WASHINGTON — A key US Senate panel voted Tuesday to authorize limited US strikes on Libya as part of a NATO-led campaign against Libyan strongman Moamer Kadhafi but to forbid the deployment of ground troops.

The Senate Foreign Relations Committee's 14-5 vote set the stage for what was sure to be a volatile full Senate debate as early as this week, with lawmakers deeply divided on whether President Barack Obama's Libya policy flouts US law.

The panel heard earlier from US State Department legal adviser Harold Koh, who argued Obama's approach did not violate the US Constitution or the 1973 War Powers Resolution that aims to constrain presidential war-making authority.

"This administration is acting lawfully, consistent with both the letter and spirit of the Constitution and the War Powers Resolution," said Koh, who allowed that consultations and communications with the congress could have been better.

The panel acted days after the US House of Representatives defeated a bill to authorize US operations against Libya and rejected another measure that would have cut funding for direct US combat strikes on Libyan targets.

Opposition to Obama's Libya policy, fueled by polls showing it is broadly unpopular with the US public, remained fractured and unlikely to settle on a strategy that could ultimately force the president to change course.

The resolution that cleared the committee restated Obama's goal of toppling Kadhafi and greenlighted US contributions to the military effort for one year or for the duration of NATO operations.

The committee beat back by 14-5 margin an amendment by Republican Senator Richard Lugar -- once Obama's foreign policy mentor -- to end US air strikes and drone attacks and limit the US military to supporting NATO with intelligence sharing, refueling, search and rescue assistance, and operational planning.

Lugar won approval of other amendments, including a prohibition on sending US ground troops into Libya and a message that the Libyan people and Arab League nations that urged US intervention should pay for reconstruction costs.

At his urging, the panel approved an amendment flatly rejecting the White House's legal argument that US forces are not engaged in "hostilities" and that the War Powers Resolution therefore does not apply.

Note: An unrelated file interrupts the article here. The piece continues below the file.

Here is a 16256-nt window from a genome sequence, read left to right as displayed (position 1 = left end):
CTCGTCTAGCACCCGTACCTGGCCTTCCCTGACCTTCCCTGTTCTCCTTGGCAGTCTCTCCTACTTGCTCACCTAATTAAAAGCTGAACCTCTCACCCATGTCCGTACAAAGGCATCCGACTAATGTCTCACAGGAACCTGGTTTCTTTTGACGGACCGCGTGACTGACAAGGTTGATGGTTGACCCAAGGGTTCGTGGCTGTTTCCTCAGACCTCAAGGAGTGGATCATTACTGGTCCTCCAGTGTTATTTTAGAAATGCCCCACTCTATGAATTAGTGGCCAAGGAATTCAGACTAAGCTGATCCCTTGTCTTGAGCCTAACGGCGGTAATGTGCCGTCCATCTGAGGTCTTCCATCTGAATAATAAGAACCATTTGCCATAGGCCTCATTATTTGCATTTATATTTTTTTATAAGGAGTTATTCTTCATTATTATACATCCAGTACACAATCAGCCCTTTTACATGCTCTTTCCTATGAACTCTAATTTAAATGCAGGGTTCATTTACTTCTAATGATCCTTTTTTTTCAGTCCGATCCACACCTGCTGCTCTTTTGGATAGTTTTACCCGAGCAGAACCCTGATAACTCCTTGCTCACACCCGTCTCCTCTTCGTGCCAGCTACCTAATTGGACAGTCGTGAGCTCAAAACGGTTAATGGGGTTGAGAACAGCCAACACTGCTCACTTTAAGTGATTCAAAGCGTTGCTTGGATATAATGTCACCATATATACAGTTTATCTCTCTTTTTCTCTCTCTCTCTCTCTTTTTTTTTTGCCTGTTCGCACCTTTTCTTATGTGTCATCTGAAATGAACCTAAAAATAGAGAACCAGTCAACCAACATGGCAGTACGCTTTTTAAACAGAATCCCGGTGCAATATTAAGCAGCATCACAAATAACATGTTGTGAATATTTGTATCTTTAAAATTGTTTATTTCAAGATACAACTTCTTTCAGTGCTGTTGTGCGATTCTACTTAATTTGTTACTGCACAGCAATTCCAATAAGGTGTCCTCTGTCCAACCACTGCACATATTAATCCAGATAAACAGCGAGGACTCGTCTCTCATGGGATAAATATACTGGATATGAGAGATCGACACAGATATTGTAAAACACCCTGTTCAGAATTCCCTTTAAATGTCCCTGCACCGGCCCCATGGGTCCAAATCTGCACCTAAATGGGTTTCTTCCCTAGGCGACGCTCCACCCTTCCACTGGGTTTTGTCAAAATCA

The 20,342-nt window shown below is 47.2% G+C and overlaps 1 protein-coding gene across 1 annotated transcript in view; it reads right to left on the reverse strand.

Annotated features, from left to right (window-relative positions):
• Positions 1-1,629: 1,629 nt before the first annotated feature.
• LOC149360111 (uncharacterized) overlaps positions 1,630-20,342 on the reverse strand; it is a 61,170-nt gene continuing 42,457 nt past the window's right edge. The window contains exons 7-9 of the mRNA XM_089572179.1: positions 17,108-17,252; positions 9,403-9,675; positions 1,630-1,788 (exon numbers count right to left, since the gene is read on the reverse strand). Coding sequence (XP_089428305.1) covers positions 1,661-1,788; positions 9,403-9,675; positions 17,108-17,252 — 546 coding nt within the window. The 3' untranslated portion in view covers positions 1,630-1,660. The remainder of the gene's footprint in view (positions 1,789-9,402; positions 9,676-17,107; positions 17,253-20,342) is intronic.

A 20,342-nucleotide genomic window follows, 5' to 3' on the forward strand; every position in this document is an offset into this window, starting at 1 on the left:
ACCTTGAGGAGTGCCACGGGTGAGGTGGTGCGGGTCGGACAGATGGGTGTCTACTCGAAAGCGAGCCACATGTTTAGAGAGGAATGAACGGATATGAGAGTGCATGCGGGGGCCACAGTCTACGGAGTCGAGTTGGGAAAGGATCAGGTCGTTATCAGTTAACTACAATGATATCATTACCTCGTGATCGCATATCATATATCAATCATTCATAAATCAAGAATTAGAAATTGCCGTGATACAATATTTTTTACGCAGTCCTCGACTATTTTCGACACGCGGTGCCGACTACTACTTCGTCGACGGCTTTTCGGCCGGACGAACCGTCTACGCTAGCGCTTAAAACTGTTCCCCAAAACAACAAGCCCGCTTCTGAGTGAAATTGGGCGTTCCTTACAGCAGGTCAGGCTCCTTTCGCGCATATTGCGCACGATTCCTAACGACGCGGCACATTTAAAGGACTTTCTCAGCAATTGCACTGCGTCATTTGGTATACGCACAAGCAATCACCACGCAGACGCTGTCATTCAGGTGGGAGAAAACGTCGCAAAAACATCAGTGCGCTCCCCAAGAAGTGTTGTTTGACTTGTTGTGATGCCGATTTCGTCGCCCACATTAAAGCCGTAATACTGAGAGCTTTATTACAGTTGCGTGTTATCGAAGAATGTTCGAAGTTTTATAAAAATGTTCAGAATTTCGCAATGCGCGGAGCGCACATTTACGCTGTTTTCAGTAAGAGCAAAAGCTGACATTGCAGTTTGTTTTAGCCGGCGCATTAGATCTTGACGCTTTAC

The panel approved an amendment by Democratic Senator Jim Webb prohibiting the president from sending grounds forces or contractors into Libya to take on post-Kadhafi roles like peacekeeping.

Democratic US Senator John Kerry -- who chairs the committee and crafted the measure with veteran Republican Senator John McCain -- told AFP he hoped the full Senate might act as early as this week on the resolution.

The panel's vote came after lawmakers grilled Koh on whether Obama had violated the 1973 law, which requires US presidents to secure permission from Congress for military deployments lasting more than 60 days.

Koh restated the administration's argument that the act does not apply because US forces are not engaged in "hostilities" as defined by the law, but said "reasonable minds can certainly differ."

And "we acknowledge that there were perhaps steps we should have taken or could have taken to foster better communication on these very difficult legal questions," Koh added.

Lugar cited news reports according to which US warplanes struck Libyan air defenses some 60 times since NATO took over the lead for operations at the end of March, while unmanned Predator drones have fired missiles on 30 occasions.

"If the United States encountered persons performing similar activities in support of Al-Qaeda or Taliban operations, we certainly would deem them to be participating in hostilities against us," he said.

Koh argued that the fact that there were no US forces on the ground and that there was a low risk of escalation or US casualties meant that US involvement did not rise to the level of "hostilities."

"By that reasoning, we could drop a nuclear bomb on Tripoli and we would not be involved in hostilities," countered Republican Senator Bob Corker.

Corker accused the administration of "basically sticking a stick in the eye of Congress" by not securing its authorization for the conflict.

"That was not our intent. And if you felt that a stick was stuck, that was not the goal," said Koh.